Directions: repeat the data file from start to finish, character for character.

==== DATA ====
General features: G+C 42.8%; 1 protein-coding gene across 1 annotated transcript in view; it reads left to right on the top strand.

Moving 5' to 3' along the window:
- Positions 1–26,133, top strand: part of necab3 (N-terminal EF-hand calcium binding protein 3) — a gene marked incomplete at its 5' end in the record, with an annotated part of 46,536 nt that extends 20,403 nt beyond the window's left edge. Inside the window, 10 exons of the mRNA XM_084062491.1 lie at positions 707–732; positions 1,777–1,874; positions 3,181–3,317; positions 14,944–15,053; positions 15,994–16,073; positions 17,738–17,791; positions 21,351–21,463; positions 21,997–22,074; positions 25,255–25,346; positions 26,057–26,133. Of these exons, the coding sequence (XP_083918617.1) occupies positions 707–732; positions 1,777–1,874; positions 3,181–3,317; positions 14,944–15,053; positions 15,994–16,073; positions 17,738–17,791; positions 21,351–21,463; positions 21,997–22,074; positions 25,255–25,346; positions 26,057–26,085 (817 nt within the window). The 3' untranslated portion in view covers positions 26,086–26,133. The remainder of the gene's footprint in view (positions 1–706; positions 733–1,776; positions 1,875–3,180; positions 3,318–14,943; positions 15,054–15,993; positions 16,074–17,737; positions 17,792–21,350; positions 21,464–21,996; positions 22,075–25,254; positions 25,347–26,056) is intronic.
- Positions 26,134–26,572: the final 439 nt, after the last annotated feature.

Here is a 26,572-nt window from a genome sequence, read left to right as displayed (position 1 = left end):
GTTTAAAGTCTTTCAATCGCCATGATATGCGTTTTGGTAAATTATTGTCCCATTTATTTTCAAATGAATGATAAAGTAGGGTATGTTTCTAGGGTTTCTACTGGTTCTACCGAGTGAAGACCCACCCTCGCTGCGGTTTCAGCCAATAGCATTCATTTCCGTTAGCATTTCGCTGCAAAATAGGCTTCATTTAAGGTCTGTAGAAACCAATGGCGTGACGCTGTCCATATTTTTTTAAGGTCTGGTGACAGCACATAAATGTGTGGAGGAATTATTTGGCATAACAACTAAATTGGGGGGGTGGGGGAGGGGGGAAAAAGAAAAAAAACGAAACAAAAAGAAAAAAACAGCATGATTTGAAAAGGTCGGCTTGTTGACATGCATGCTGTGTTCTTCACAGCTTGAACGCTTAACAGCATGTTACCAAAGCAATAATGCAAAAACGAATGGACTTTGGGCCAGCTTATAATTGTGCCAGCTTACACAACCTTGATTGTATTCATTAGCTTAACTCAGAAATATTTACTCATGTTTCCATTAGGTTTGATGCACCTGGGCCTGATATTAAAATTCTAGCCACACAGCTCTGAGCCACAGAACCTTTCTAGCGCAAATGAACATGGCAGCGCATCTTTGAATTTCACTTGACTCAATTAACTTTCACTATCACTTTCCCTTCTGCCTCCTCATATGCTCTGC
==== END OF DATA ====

General features: G+C 42.8%; 1 protein-coding gene across 1 annotated transcript in view; it reads left to right on the top strand.

Moving 5' to 3' along the window:
- Positions 1–26,133, top strand: part of necab3 (N-terminal EF-hand calcium binding protein 3) — a gene marked incomplete at its 5' end in the record, with an annotated part of 46,536 nt that extends 20,403 nt beyond the window's left edge. Inside the window, 10 exons of the mRNA XM_084062491.1 lie at positions 707–732; positions 1,777–1,874; positions 3,181–3,317; positions 14,944–15,053; positions 15,994–16,073; positions 17,738–17,791; positions 21,351–21,463; positions 21,997–22,074; positions 25,255–25,346; positions 26,057–26,133. Of these exons, the coding sequence (XP_083918617.1) occupies positions 707–732; positions 1,777–1,874; positions 3,181–3,317; positions 14,944–15,053; positions 15,994–16,073; positions 17,738–17,791; positions 21,351–21,463; positions 21,997–22,074; positions 25,255–25,346; positions 26,057–26,085 (817 nt within the window). The 3' untranslated portion in view covers positions 26,086–26,133. The remainder of the gene's footprint in view (positions 1–706; positions 733–1,776; positions 1,875–3,180; positions 3,318–14,943; positions 15,054–15,993; positions 16,074–17,737; positions 17,792–21,350; positions 21,464–21,996; positions 22,075–25,254; positions 25,347–26,056) is intronic.
- Positions 26,134–26,572: the final 439 nt, after the last annotated feature.

Here is a 26,572-nt window from a genome sequence, read left to right as displayed (position 1 = left end):
GTTTAAAGTCTTTCAATCGCCATGATATGCGTTTTGGTAAATTATTGTCCCATTTATTTTCAAATGAATGATAAAGTAGGGTATGTTTCTAGGGTTTCTACTGGTTCTACCGAGTGAAGACCCACCCTCGCTGCGGTTTCAGCCAATAGCATTCATTTCCGTTAGCATTTCGCTGCAAAATAGGCTTCATTTAAGGTCTGTAGAAACCAATGGCGTGACGCTGTCCATATTTTTTTAAGGTCTGGTGACAGCACATAAATGTGTGGAGGAATTATTTGGCATAACAACTAAATTGGGGGGGTGGGGGAGGGGGGAAAAAGAAAAAAAACGAAACAAAAAGAAAAAAACAGCATGATTTGAAAAGGTCGGCTTGTTGACATGCATGCTGTGTTCTTCACAGCTTGAACGCTTAACAGCATGTTACCAAAGCAATAATGCAAAAACGAATGGACTTTGGGCCAGCTTATAATTGTGCCAGCTTACACAACCTTGATTGTATTCATTAGCTTAACTCAGAAATATTTACTCATGTTTCCATTAGGTTTGATGCACCTGGGCCTGATATTAAAATTCTAGCCACACAGCTCTGAGCCACAGAACCTTTCTAGCGCAAATGAACATGGCAGCGCATCTTTGAATTTCACTTGACTCAATTAACTTTCACTATCACTTTCCCTTCTGCCTCCTCATATGCTCTGC